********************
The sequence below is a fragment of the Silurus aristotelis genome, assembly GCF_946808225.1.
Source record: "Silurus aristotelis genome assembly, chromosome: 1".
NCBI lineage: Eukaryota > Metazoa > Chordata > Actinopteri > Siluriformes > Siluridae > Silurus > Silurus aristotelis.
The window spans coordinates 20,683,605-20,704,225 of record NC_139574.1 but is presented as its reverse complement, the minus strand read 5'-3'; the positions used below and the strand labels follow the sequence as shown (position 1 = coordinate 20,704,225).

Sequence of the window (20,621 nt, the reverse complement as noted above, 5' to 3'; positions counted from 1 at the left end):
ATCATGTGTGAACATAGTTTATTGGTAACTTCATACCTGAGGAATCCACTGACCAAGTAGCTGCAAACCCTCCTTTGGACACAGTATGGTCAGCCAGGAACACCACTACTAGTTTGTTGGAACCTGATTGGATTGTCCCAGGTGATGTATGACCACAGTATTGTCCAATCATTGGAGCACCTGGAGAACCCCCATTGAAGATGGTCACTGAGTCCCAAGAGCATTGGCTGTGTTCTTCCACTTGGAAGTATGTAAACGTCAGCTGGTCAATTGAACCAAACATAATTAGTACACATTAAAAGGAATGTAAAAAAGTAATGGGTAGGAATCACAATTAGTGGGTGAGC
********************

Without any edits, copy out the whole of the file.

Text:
The sequence below is a fragment of the Silurus aristotelis genome, assembly GCF_946808225.1.
Source record: "Silurus aristotelis genome assembly, chromosome: 1".
NCBI lineage: Eukaryota > Metazoa > Chordata > Actinopteri > Siluriformes > Siluridae > Silurus > Silurus aristotelis.
The window spans coordinates 20,683,605-20,704,225 of record NC_139574.1 but is presented as its reverse complement, the minus strand read 5'-3'; the positions used below and the strand labels follow the sequence as shown (position 1 = coordinate 20,704,225).

Sequence of the window (20,621 nt, the reverse complement as noted above, 5' to 3'; positions counted from 1 at the left end):
ATCATGTGTGAACATAGTTTATTGGTAACTTCATACCTGAGGAATCCACTGACCAAGTAGCTGCAAACCCTCCTTTGGACACAGTATGGTCAGCCAGGAACACCACTACTAGTTTGTTGGAACCTGATTGGATTGTCCCAGGTGATGTATGACCACAGTATTGTCCAATCATTGGAGCACCTGGAGAACCCCCATTGAAGATGGTCACTGAGTCCCAAGAGCATTGGCTGTGTTCTTCCACTTGGAAGTATGTAAACGTCAGCTGGTCAATTGAACCAAACATAATTAGTACACATTAAAAGGAATGTAAAAAAGTAATGGGTAGGAATCACAATTAGTGGGTGAGC